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# Jill, who lives in City C, plans to visit 3 different cities, M, L, an

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Re: Jill, who lives in City C, plans to visit 3 different cities, M, L, an [#permalink]
Question is asking for order --> means permutation is needed

Hence, 3x2x1 = 6
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Re: Jill, who lives in City C, plans to visit 3 different cities, M, L, an [#permalink]
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rishi02 wrote:
Jill, who lives in City C, plans to visit 3 different cities, M, L, and S. She plans to visit each city exactly once and return to City C after the 3 visits. She can visit the cities in any order. In how many different orders can she visit the 3 cities?

(A) 3
(B) 6
(C) 8
(D) 9
(E) 12
Attachment:

Untitled.png [ 2.39 KiB | Viewed 18150 times ]

No of ways Jill can visit the cities and returns is 3*2*1 => 6 ways...

Hence answer will be (B) 6
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Re: Jill, who lives in City C, plans to visit 3 different cities, M, L, an [#permalink]
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abhimahna wrote:
She can visit the cities in any order. Number of ways of arranging the three cities is 3! = 6 ways. Hence B.

hi
abhi , although i got it right but can you please correct me where i am wrong , see it is mentioned that order does not matter here then the answer would be like
3!/2! that =3 and now she is coming back then same for this =3+3= 6 ways

please correct me where i am wrong , because you all guys are doing only 3! , which seems that order does matter here

thanks
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Jill, who lives in City C, plans to visit 3 different cities, M, L, an [#permalink]
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nks2611 wrote:
abhimahna wrote:
She can visit the cities in any order. Number of ways of arranging the three cities is 3! = 6 ways. Hence B.

hi
abhi , although i got it right but can you please correct me where i am wrong , see it is mentioned that order does not matter here then the answer would be like
3!/2! that =3 and now she is coming back then same for this =3+3= 6 ways

please correct me where i am wrong , because you all guys are doing only 3! , which seems that order does matter here

thanks

Hi nks2611 ,

No, your reasoning is not correct. We are given she visits each of the city only once and then comes directly back to city C. So, your point "she is coming back then same for this =3" is incorrect as there will be only one way to reach each city.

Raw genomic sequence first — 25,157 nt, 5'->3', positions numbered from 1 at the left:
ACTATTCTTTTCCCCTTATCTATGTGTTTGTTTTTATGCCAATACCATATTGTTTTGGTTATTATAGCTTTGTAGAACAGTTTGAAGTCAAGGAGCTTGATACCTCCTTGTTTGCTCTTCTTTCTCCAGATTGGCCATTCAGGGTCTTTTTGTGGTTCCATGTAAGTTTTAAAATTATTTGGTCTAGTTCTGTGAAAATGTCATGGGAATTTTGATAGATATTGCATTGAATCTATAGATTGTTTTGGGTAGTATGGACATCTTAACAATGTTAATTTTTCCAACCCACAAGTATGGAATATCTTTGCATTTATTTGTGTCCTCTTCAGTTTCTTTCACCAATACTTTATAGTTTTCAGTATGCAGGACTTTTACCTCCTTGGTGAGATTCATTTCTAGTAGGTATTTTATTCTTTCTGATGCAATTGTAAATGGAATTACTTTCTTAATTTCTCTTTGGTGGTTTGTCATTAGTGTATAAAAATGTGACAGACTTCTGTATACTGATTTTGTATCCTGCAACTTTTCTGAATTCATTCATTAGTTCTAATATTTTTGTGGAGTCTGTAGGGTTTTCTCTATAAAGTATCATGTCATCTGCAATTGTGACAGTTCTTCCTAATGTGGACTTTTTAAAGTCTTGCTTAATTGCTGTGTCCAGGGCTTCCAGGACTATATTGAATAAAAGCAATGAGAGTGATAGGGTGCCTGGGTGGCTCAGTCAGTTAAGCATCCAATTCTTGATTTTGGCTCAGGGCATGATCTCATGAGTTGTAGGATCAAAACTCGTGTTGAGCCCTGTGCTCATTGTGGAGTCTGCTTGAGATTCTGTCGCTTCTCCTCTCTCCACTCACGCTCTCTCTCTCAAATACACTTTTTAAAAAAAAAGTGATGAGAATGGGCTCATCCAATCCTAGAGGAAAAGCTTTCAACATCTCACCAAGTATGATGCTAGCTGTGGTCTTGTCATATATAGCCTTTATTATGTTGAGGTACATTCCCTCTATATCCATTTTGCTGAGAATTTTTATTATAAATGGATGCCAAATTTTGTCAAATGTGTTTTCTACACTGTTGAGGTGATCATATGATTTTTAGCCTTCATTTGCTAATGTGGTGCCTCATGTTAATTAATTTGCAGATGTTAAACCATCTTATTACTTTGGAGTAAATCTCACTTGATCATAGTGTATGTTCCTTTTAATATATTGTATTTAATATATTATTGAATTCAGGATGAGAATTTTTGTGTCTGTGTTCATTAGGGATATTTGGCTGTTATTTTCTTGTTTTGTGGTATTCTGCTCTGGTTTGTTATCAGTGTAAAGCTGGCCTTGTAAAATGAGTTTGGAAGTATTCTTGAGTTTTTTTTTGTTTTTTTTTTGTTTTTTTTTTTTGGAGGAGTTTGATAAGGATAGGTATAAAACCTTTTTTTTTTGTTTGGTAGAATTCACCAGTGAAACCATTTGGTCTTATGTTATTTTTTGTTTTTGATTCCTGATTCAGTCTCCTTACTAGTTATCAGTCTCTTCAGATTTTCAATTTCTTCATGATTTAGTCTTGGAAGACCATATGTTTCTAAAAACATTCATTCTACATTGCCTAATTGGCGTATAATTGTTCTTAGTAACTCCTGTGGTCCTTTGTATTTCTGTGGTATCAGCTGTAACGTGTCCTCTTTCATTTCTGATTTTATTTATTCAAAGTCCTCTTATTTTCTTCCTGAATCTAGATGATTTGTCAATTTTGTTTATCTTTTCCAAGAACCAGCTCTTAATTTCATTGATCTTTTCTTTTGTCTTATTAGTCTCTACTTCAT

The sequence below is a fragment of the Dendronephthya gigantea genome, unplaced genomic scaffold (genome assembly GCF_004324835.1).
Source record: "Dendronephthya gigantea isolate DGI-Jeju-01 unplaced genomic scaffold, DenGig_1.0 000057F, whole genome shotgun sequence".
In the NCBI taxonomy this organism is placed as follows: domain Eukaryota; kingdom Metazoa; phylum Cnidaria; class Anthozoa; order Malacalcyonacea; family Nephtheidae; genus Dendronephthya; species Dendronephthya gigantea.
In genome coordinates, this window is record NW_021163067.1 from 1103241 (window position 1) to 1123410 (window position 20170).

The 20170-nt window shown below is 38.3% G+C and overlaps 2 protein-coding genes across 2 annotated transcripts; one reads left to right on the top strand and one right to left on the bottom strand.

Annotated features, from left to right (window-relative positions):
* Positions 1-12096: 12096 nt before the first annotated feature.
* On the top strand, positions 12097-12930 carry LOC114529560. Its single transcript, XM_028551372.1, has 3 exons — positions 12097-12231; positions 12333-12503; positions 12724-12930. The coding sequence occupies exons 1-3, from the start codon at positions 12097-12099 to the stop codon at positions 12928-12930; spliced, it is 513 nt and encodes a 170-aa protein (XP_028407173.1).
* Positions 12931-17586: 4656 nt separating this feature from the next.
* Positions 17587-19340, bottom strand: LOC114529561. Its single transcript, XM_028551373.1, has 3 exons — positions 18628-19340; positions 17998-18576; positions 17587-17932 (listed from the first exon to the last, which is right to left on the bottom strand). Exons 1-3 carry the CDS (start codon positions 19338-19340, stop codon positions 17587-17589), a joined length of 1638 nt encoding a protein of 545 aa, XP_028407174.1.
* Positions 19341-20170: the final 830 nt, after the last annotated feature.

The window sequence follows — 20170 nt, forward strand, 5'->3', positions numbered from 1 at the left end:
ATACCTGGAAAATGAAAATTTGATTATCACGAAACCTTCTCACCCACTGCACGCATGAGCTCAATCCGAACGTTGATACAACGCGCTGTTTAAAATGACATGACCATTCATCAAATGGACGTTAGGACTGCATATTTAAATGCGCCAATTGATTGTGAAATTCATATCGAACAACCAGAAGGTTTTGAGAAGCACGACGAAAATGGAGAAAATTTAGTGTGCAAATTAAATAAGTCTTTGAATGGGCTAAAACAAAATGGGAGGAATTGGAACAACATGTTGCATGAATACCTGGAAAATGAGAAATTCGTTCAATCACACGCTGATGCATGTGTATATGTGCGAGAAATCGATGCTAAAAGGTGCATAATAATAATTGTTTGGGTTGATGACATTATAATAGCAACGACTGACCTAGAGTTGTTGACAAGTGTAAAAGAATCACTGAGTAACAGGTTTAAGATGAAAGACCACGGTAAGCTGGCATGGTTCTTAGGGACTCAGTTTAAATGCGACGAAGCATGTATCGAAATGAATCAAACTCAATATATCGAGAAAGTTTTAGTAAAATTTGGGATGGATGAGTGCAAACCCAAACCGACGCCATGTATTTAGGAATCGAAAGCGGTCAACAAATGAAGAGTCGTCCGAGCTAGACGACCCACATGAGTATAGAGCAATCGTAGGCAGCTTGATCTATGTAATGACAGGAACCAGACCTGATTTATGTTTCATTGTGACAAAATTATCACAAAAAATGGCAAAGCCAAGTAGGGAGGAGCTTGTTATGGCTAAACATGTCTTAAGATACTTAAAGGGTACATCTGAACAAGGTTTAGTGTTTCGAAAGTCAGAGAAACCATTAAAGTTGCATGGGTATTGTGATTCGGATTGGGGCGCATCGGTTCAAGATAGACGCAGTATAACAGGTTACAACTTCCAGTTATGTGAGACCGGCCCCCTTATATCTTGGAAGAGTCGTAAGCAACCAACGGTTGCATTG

So, we have the form of L,M,N and Last C.

No. of ways to arrange L,M and N when order doesn't matter = 3! = 6 ways.

Notice that C will remain as it is.

If I talk in your terms, "order does not matter here then the answer would be like 3!/2! that =3 ", it should not be 3P2 but it should be 3P1 as she is selecting one city out of 3 to go to and not 2 cities.

I hope that makes sense.

If not, reach out with your queries.
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Re: Jill, who lives in City C, plans to visit 3 different cities, M, L, an [#permalink]
Thank very much abhi i got my mistake, here she can travel from c to any other citu for once so the order can be difffernt for this so total ways should be 6 ways

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Jill, who lives in City C, plans to visit 3 different cities, M, L, an [#permalink]
The question says---Jill, who lives in City C, plans to visit 3 different cities, M, L, and S. She plans to visit each city exactly once and return to City C after the 3 visits.

Thus it is very clear that jill comes back to C after 3 city visits.We need to count C in one of these 3 city visits.

C
- - - = considering M,L and S in first 2 places(3P2) and C in its last place(1!)--->total number of arrangements=3P2*1!=6

Hope this approach is right.

--Sujith
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Re: Jill, who lives in City C, plans to visit 3 different cities, M, L, an [#permalink]
6 orderings

C MLS C
C MSL C
C LSM C
C LMS C
C SLM C
C SML C
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Re: Jill, who lives in City C, plans to visit 3 different cities, M, L, an [#permalink]
Since we care about the order in which Jill visits the cities, this is a permutations question.

Here's an explanation of this question on YouTube:

Note that if we didn't care about the order - if this were a combinations question - the answer would just be 1!
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Re: Jill, who lives in City C, plans to visit 3 different cities, M, L, an [#permalink]
Hello,

Can someone explain this question using the permutation formula P(n,r)= n¡/(n-r)¡. thanks a lot.
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Re: Jill, who lives in City C, plans to visit 3 different cities, M, L, an [#permalink]
I thought of the journey as a circular one. Therefore (n-1)! is (4-1)! = 6
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Re: Jill, who lives in City C, plans to visit 3 different cities, M, L, an [#permalink]
JCGF2021 wrote:
Hello,

Can someone explain this question using the permutation formula P(n,r)= n¡/(n-r)¡. thanks a lot.

­hey, sorry but I didn't understand the Permutation method, but basically, there are 3 cities she will visit whose orders can be anything

so the number of possible ways is 3! = 3*2*1 = 6
Re: Jill, who lives in City C, plans to visit 3 different cities, M, L, an [#permalink]
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